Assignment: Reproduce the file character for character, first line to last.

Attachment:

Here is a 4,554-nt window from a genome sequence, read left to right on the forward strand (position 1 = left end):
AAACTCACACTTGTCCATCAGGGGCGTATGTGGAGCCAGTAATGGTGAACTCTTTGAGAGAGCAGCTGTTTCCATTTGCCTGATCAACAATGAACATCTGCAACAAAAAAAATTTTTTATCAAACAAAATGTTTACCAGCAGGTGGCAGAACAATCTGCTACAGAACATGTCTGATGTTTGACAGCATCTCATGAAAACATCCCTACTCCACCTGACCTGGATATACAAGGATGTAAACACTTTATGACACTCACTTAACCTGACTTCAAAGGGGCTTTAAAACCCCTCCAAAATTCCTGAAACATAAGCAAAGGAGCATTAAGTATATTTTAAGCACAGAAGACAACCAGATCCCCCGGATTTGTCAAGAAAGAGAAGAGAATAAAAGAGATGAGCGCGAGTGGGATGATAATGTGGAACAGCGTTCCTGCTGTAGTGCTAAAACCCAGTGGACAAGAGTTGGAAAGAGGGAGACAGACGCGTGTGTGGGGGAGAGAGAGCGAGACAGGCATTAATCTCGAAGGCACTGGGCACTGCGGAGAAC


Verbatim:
Here is a 4,554-nt window from a genome sequence, read left to right on the forward strand (position 1 = left end):
AAACTCACACTTGTCCATCAGGGGCGTATGTGGAGCCAGTAATGGTGAACTCTTTGAGAGAGCAGCTGTTTCCATTTGCCTGATCAACAATGAACATCTGCAACAAAAAAAATTTTTTATCAAACAAAATGTTTACCAGCAGGTGGCAGAACAATCTGCTACAGAACATGTCTGATGTTTGACAGCATCTCATGAAAACATCCCTACTCCACCTGACCTGGATATACAAGGATGTAAACACTTTATGACACTCACTTAACCTGACTTCAAAGGGGCTTTAAAACCCCTCCAAAATTCCTGAAACATAAGCAAAGGAGCATTAAGTATATTTTAAGCACAGAAGACAACCAGATCCCCCGGATTTGTCAAGAAAGAGAAGAGAATAAAAGAGATGAGCGCGAGTGGGATGATAATGTGGAACAGCGTTCCTGCTGTAGTGCTAAAACCCAGTGGACAAGAGTTGGAAAGAGGGAGACAGACGCGTGTGTGGGGGAGAGAGAGCGAGACAGGCATTAATCTCGAAGGCACTGGGCACTGCGGAGAAC